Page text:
Priti Patel may have to give evidence at an employment tribunal over claims she forced out the Home Office’s most senior civil servant.

The Home Secretary has been accused of bullying staff and allowing a press briefing campaign against Sir Philip Rutnam, who resigned as the department’s permanent secretary in February.

Sir Philip is bringing a claim for constructive dismissal against the Home Office. He has named Ms Patel personally as a respondent, according to the Guardian, which raises the prospect she may be called as a witness when the case is heard in a tribunal next September.

It is likely that the Government will try to resist the prospect of the minister taking the witness stand in the 10-day hearing. No secretary of state has ever been taken to an employment tribunal by such a senior mandarin before.

Bullying claims

Home Secretary Priti Patel arrives for a cabinet meeting at the Foreign and Commonwealth office on Wednesday (Photo: Daniel Leal-Olivas/AFP/Getty)

Sir Philip is pursuing his claim under whistleblowing laws which mean that there is no theoretical limit on the payout he could receive if he is successful.

When he resigned, he said in a televised statement: “I have been the target of a vicious and orchestrated briefing campaign. It has been alleged that I have briefed the media against the Home Secretary. This – along with many other claims – is completely false.”

Ms Patel was guilty of “shouting and swearing, belittling people, making unreasonable and repeated demands – behaviour that created fear and that needed some bravery to call out”, Sir Philip claimed. He said other civil servants had repeatedly complained about the secretary of state.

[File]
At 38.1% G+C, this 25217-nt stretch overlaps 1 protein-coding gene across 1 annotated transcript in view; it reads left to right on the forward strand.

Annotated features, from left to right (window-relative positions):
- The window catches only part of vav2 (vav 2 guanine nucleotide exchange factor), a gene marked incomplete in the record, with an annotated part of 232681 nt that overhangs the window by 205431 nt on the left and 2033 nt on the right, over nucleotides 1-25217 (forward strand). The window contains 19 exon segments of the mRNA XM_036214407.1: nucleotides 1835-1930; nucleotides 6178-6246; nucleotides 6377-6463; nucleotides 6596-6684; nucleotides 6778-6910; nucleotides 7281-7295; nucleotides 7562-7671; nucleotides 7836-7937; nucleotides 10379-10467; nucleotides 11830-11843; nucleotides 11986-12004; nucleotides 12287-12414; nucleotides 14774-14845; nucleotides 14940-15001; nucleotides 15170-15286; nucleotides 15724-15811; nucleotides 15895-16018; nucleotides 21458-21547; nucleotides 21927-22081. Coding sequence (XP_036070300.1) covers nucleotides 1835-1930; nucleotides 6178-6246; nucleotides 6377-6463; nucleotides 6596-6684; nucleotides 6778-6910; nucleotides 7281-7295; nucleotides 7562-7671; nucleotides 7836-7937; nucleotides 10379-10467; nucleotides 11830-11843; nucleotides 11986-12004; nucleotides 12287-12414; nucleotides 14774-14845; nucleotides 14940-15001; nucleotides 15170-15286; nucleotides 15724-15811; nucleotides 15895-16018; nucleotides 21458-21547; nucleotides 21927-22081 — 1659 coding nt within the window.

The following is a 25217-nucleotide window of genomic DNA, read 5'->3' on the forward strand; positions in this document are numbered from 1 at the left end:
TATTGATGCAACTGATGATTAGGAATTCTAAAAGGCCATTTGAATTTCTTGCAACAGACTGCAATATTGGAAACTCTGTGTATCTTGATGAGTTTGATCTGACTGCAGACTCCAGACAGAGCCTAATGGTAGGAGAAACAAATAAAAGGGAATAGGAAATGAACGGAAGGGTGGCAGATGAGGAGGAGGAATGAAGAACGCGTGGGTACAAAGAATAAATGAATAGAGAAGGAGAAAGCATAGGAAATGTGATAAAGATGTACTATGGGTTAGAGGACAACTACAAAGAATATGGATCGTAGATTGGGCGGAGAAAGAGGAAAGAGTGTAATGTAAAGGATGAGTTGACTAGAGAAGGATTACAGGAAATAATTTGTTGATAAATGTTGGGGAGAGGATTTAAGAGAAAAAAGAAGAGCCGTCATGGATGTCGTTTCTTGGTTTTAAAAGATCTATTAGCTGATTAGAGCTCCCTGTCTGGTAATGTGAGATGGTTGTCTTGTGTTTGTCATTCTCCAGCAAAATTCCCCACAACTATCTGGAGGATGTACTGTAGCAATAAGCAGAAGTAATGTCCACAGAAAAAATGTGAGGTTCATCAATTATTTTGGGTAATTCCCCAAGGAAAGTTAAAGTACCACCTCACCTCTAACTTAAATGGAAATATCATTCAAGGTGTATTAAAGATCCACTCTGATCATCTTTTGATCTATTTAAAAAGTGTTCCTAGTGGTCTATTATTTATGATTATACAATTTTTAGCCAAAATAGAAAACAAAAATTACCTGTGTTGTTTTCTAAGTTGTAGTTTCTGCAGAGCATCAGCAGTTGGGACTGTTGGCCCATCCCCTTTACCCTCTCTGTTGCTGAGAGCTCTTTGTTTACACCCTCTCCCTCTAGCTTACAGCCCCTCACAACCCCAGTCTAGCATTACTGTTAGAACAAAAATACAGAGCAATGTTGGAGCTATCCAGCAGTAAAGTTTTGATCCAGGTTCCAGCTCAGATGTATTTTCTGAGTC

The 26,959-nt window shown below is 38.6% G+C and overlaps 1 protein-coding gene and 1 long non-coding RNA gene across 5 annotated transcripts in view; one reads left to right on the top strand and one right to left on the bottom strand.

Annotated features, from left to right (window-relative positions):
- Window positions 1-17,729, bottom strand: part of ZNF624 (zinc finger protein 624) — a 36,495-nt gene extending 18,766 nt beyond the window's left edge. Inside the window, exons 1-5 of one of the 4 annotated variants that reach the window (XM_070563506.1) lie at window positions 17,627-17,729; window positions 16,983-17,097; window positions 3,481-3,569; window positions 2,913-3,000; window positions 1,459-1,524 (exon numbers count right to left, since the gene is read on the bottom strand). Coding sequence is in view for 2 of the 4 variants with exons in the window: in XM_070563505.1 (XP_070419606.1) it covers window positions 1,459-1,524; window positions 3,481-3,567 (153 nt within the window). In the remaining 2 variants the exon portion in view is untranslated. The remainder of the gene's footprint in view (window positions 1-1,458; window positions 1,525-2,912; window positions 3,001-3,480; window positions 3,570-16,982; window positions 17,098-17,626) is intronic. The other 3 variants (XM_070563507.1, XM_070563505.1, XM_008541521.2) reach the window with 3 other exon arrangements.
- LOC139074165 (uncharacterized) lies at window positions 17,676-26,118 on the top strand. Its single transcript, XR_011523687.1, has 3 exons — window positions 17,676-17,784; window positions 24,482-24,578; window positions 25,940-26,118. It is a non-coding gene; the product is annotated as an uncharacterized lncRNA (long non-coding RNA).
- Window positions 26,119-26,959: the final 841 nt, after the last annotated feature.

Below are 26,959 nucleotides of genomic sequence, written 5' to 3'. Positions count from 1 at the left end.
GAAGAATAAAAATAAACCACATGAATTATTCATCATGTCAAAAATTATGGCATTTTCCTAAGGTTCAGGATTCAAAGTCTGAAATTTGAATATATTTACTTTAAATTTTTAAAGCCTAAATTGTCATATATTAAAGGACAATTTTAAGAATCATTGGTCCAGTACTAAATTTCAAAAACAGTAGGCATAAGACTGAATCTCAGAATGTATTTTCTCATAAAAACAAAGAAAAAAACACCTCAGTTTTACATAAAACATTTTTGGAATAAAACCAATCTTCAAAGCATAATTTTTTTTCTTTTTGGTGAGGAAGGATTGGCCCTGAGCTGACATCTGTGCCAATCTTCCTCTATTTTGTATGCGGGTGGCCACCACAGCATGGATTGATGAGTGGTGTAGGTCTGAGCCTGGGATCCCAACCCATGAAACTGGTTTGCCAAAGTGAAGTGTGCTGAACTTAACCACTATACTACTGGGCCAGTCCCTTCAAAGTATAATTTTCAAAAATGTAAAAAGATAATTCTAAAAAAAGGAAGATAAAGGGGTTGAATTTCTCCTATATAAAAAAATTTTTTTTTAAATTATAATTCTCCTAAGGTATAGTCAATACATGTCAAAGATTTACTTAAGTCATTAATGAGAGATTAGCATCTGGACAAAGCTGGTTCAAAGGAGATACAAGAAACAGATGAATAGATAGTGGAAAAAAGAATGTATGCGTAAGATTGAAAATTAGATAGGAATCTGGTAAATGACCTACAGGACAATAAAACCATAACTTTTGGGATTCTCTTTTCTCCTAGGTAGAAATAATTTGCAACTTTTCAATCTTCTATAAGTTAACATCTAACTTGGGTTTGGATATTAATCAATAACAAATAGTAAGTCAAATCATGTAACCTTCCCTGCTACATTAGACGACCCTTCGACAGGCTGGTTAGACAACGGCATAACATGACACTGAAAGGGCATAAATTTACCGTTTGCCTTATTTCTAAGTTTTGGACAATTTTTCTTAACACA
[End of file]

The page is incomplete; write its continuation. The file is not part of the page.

The allegations triggered a Cabinet Office investigation into the Home Secretary, which has still not reported back seven months later. Despite media claims that the inquiry clears her of serious wrongdoing, Ms Patel says she has not seen a copy of the final report.

Allies of the Home Secretary insist that she is the victim of an orchestrated campaign by civil servants who are opposed to her because of her stridently pro-Brexit views and plans to reduce immigration. Over the weekend she announced new plans for a two-tier asylum system with those who reach Britain by illegally crossing the Channel put at the back of the queue.

Sir Philip was the first of a series of permanent secretaries who have left their post this year as the Government carries out reform of the civil service driven by Boris Johnson’s chief aide Dominic Cummings. Several others are said to have fallen out with ministers but none has gone public in the same way.

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